Business insider reports:
Tesla got some extra time to get its ducks in a row for a federal investigation into the first known fatality while a Tesla was driving in Autopilot.
A Tesla Model S was involved in the first known fatal crash while Autopilot was activated May 7, prompting two separate government investigations — a preliminary evaluation of Tesla's Autopilot system by the National Highway Traffic Safety Administration (NHTSA) and a homicide investigation by the Florida Highway Patrol.
On July 8, NHTSA submitted an information request to Matthew Schwall, Tesla's director of field performance engineering, requesting data from Tesla as part of the NHTSA investigation into Autopilot that was due August 26.
The document requests that Tesla state how many alleged defects the company is aware of that relate to Forward Collision Warning or Automatic Emergency Braking. It also asks for any tests Tesla has done or plans to do of those two Autopilot systems as well as any changes Tesla may have made that could result in the alleged defect.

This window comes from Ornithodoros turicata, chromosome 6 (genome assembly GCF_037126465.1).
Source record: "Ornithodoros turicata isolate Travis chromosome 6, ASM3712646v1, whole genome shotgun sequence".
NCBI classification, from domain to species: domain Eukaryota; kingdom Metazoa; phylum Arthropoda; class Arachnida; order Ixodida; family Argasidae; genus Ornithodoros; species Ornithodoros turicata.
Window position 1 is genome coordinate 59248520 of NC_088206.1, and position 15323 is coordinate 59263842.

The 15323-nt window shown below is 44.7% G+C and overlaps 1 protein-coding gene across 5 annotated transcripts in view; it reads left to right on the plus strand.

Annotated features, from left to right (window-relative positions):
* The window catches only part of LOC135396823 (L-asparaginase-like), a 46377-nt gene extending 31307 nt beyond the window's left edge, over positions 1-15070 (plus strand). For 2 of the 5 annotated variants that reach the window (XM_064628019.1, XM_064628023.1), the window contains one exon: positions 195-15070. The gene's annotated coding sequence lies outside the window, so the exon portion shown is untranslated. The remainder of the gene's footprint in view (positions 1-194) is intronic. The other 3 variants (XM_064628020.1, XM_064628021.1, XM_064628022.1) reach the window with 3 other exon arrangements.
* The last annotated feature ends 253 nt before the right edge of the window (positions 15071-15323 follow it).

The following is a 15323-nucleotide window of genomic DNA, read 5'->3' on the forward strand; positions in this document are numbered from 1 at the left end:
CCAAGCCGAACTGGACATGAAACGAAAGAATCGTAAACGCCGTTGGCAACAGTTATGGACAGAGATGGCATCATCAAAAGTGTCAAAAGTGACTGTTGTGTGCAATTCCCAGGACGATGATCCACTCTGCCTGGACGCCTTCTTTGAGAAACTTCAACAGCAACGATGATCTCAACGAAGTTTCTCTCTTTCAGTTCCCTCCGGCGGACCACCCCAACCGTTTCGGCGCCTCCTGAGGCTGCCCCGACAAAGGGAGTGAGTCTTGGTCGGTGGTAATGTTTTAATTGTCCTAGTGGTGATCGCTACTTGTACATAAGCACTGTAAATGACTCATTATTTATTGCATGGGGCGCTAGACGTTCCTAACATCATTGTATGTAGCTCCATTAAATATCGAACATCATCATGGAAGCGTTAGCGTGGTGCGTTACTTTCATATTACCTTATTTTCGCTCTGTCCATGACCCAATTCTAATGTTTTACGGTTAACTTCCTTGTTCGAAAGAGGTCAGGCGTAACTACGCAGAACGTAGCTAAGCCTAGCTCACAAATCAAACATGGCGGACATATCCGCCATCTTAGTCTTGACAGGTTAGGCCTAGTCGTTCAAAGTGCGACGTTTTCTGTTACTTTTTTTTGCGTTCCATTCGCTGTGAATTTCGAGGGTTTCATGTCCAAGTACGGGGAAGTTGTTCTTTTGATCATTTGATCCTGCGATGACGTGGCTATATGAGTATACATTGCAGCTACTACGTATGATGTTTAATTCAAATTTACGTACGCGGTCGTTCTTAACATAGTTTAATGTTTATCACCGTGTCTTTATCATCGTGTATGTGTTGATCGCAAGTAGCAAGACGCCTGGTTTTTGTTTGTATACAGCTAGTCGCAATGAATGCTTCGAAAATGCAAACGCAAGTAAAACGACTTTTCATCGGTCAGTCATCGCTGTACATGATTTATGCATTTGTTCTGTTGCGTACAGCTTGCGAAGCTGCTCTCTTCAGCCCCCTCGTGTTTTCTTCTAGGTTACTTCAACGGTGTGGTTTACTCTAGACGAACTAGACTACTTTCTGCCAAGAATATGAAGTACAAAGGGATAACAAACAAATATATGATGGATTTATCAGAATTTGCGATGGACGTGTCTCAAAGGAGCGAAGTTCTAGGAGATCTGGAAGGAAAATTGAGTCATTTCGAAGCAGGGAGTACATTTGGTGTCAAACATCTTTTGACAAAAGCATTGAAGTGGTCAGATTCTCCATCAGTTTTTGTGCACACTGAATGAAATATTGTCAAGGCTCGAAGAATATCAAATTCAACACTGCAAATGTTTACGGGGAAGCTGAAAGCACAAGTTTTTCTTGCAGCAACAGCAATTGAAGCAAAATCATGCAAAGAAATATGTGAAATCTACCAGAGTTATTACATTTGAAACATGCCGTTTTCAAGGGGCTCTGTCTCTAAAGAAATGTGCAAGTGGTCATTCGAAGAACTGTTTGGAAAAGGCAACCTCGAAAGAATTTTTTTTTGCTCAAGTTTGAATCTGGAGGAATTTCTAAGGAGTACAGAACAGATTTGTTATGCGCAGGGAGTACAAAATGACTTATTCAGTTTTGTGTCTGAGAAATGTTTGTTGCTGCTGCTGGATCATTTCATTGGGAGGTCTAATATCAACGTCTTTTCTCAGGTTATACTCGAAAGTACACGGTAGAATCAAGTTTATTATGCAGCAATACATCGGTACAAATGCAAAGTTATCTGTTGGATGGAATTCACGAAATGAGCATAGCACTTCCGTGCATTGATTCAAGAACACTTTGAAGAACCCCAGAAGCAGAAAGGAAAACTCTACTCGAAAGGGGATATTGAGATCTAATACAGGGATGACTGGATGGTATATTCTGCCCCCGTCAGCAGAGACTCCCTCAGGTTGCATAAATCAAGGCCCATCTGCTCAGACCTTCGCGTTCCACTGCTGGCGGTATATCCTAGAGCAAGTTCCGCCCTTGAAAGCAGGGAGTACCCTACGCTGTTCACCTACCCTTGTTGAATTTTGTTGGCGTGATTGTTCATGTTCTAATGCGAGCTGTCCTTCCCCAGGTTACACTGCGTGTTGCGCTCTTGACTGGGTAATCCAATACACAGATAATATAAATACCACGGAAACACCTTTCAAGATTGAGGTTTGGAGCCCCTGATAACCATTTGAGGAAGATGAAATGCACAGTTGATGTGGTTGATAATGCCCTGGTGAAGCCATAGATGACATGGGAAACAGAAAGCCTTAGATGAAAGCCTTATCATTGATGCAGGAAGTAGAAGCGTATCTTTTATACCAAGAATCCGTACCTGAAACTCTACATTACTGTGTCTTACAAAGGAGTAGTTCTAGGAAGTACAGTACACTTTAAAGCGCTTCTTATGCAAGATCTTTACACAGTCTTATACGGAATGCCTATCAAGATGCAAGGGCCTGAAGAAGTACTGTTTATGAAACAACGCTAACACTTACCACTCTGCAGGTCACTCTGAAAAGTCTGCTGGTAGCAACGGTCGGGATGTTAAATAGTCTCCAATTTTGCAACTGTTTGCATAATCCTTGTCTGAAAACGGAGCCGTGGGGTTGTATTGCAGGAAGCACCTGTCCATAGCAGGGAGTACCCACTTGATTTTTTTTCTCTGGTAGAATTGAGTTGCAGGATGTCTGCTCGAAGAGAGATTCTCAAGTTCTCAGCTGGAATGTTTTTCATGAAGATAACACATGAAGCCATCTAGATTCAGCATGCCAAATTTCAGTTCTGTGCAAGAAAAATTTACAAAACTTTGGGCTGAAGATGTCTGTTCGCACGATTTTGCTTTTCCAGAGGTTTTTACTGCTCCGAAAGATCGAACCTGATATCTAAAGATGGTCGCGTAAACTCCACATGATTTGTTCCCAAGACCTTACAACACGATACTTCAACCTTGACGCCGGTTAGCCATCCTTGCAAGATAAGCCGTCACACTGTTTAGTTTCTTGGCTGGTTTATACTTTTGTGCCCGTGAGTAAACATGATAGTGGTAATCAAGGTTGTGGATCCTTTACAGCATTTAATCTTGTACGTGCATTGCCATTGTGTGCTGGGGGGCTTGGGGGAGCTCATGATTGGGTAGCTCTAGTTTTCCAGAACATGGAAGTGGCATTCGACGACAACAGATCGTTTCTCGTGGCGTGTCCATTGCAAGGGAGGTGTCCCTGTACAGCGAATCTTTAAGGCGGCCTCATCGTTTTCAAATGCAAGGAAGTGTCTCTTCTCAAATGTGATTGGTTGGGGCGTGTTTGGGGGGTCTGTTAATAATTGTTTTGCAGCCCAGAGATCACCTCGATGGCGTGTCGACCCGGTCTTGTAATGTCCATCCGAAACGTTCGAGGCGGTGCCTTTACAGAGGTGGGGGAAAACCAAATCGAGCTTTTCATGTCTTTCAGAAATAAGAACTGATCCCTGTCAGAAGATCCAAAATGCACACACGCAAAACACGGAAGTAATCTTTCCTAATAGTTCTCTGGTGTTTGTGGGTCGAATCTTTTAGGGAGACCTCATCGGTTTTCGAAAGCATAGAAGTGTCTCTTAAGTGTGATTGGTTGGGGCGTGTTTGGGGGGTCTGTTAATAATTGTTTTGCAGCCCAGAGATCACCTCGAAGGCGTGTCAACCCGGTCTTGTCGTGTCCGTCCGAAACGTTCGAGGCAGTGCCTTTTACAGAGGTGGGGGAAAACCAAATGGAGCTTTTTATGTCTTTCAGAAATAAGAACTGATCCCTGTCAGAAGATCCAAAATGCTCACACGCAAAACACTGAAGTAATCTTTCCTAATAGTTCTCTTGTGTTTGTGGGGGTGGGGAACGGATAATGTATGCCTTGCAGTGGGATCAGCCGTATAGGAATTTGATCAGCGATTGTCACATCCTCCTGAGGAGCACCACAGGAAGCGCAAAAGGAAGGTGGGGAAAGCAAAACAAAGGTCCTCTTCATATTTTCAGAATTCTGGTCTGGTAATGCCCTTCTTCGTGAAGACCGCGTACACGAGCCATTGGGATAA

Tesla did not complete the information request on time, asking NHTSA for a one-week extension. A NHTSA spokesperson told Businesss Insider that Tesla was granted the extension and that Tesla must submit the requested data by Friday.
Tesla did not immediately respond to Business Insider's request for comment.